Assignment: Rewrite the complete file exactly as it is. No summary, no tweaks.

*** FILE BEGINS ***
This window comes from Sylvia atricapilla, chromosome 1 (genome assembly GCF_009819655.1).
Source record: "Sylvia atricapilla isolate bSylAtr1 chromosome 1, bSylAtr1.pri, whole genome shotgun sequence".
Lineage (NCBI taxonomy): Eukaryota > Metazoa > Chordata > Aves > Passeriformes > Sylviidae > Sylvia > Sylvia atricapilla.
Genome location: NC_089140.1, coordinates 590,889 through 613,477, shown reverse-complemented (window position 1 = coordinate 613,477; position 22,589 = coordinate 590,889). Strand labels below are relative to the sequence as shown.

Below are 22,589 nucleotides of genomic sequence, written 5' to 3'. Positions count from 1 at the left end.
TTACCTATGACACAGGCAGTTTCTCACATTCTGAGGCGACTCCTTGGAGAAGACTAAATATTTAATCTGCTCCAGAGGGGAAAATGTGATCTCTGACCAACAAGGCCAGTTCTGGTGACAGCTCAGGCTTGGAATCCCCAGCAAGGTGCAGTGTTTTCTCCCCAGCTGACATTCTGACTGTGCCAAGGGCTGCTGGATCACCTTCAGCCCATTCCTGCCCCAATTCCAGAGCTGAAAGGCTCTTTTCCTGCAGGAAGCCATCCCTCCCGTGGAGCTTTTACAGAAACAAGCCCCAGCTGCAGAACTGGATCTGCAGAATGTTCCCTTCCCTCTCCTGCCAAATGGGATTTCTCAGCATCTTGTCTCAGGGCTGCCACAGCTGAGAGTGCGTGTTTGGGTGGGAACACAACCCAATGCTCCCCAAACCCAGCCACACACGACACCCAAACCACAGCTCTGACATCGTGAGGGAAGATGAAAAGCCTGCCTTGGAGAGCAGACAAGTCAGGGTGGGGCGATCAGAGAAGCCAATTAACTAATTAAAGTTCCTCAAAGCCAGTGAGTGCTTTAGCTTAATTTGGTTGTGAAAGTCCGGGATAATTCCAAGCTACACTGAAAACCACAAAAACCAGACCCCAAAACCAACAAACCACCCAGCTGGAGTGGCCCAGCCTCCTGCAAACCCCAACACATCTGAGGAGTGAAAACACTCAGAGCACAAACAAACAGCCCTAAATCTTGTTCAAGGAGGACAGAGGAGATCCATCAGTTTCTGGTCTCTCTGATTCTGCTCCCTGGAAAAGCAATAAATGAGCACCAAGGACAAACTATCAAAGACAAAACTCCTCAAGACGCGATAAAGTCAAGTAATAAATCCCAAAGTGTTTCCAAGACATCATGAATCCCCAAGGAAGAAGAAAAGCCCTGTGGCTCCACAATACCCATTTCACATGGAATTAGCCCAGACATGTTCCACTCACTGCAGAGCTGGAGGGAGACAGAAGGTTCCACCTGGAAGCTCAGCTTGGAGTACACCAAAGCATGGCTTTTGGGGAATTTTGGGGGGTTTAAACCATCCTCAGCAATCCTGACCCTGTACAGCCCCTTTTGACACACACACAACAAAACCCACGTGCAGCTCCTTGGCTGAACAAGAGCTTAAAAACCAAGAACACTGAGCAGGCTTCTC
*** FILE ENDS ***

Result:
This window comes from Sylvia atricapilla, chromosome 1 (genome assembly GCF_009819655.1).
Source record: "Sylvia atricapilla isolate bSylAtr1 chromosome 1, bSylAtr1.pri, whole genome shotgun sequence".
Lineage (NCBI taxonomy): Eukaryota > Metazoa > Chordata > Aves > Passeriformes > Sylviidae > Sylvia > Sylvia atricapilla.
Genome location: NC_089140.1, coordinates 590,889 through 613,477, shown reverse-complemented (window position 1 = coordinate 613,477; position 22,589 = coordinate 590,889). Strand labels below are relative to the sequence as shown.

Below are 22,589 nucleotides of genomic sequence, written 5' to 3'. Positions count from 1 at the left end.
TTACCTATGACACAGGCAGTTTCTCACATTCTGAGGCGACTCCTTGGAGAAGACTAAATATTTAATCTGCTCCAGAGGGGAAAATGTGATCTCTGACCAACAAGGCCAGTTCTGGTGACAGCTCAGGCTTGGAATCCCCAGCAAGGTGCAGTGTTTTCTCCCCAGCTGACATTCTGACTGTGCCAAGGGCTGCTGGATCACCTTCAGCCCATTCCTGCCCCAATTCCAGAGCTGAAAGGCTCTTTTCCTGCAGGAAGCCATCCCTCCCGTGGAGCTTTTACAGAAACAAGCCCCAGCTGCAGAACTGGATCTGCAGAATGTTCCCTTCCCTCTCCTGCCAAATGGGATTTCTCAGCATCTTGTCTCAGGGCTGCCACAGCTGAGAGTGCGTGTTTGGGTGGGAACACAACCCAATGCTCCCCAAACCCAGCCACACACGACACCCAAACCACAGCTCTGACATCGTGAGGGAAGATGAAAAGCCTGCCTTGGAGAGCAGACAAGTCAGGGTGGGGCGATCAGAGAAGCCAATTAACTAATTAAAGTTCCTCAAAGCCAGTGAGTGCTTTAGCTTAATTTGGTTGTGAAAGTCCGGGATAATTCCAAGCTACACTGAAAACCACAAAAACCAGACCCCAAAACCAACAAACCACCCAGCTGGAGTGGCCCAGCCTCCTGCAAACCCCAACACATCTGAGGAGTGAAAACACTCAGAGCACAAACAAACAGCCCTAAATCTTGTTCAAGGAGGACAGAGGAGATCCATCAGTTTCTGGTCTCTCTGATTCTGCTCCCTGGAAAAGCAATAAATGAGCACCAAGGACAAACTATCAAAGACAAAACTCCTCAAGACGCGATAAAGTCAAGTAATAAATCCCAAAGTGTTTCCAAGACATCATGAATCCCCAAGGAAGAAGAAAAGCCCTGTGGCTCCACAATACCCATTTCACATGGAATTAGCCCAGACATGTTCCACTCACTGCAGAGCTGGAGGGAGACAGAAGGTTCCACCTGGAAGCTCAGCTTGGAGTACACCAAAGCATGGCTTTTGGGGAATTTTGGGGGGTTTAAACCATCCTCAGCAATCCTGACCCTGTACAGCCCCTTTTGACACACACACAACAAAACCCACGTGCAGCTCCTTGGCTGAACAAGAGCTTAAAAACCAAGAACACTGAGCAGGCTTCTC